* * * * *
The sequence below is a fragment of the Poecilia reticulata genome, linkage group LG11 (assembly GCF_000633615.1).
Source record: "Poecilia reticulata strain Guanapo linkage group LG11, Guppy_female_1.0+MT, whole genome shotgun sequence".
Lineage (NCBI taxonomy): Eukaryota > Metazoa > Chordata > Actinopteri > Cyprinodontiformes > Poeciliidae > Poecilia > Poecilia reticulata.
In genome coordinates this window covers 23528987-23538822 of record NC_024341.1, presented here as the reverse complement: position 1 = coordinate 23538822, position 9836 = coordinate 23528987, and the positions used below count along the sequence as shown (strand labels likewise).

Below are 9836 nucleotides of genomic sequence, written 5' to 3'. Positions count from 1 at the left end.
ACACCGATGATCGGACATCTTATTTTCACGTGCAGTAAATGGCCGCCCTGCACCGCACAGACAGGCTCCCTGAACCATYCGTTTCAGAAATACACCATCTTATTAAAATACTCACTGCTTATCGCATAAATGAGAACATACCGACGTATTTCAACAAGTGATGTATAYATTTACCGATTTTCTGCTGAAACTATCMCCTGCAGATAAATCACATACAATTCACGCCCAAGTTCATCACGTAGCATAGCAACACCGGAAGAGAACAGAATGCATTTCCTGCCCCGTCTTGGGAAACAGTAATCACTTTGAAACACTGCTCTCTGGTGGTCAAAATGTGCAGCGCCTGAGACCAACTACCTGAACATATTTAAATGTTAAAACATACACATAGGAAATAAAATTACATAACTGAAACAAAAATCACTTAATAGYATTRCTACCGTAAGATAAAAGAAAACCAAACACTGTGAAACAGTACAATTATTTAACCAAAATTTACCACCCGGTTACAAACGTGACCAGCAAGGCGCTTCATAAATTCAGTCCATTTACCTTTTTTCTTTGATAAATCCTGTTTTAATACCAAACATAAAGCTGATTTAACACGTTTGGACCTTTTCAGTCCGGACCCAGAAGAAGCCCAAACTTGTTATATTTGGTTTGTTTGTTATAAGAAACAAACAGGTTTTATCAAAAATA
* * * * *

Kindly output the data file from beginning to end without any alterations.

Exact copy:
The sequence below is a fragment of the Poecilia reticulata genome, linkage group LG11 (assembly GCF_000633615.1).
Source record: "Poecilia reticulata strain Guanapo linkage group LG11, Guppy_female_1.0+MT, whole genome shotgun sequence".
Lineage (NCBI taxonomy): Eukaryota > Metazoa > Chordata > Actinopteri > Cyprinodontiformes > Poeciliidae > Poecilia > Poecilia reticulata.
In genome coordinates this window covers 23528987-23538822 of record NC_024341.1, presented here as the reverse complement: position 1 = coordinate 23538822, position 9836 = coordinate 23528987, and the positions used below count along the sequence as shown (strand labels likewise).

Below are 9836 nucleotides of genomic sequence, written 5' to 3'. Positions count from 1 at the left end.
ACACCGATGATCGGACATCTTATTTTCACGTGCAGTAAATGGCCGCCCTGCACCGCACAGACAGGCTCCCTGAACCATYCGTTTCAGAAATACACCATCTTATTAAAATACTCACTGCTTATCGCATAAATGAGAACATACCGACGTATTTCAACAAGTGATGTATAYATTTACCGATTTTCTGCTGAAACTATCMCCTGCAGATAAATCACATACAATTCACGCCCAAGTTCATCACGTAGCATAGCAACACCGGAAGAGAACAGAATGCATTTCCTGCCCCGTCTTGGGAAACAGTAATCACTTTGAAACACTGCTCTCTGGTGGTCAAAATGTGCAGCGCCTGAGACCAACTACCTGAACATATTTAAATGTTAAAACATACACATAGGAAATAAAATTACATAACTGAAACAAAAATCACTTAATAGYATTRCTACCGTAAGATAAAAGAAAACCAAACACTGTGAAACAGTACAATTATTTAACCAAAATTTACCACCCGGTTACAAACGTGACCAGCAAGGCGCTTCATAAATTCAGTCCATTTACCTTTTTTCTTTGATAAATCCTGTTTTAATACCAAACATAAAGCTGATTTAACACGTTTGGACCTTTTCAGTCCGGACCCAGAAGAAGCCCAAACTTGTTATATTTGGTTTGTTTGTTATAAGAAACAAACAGGTTTTATCAAAAATA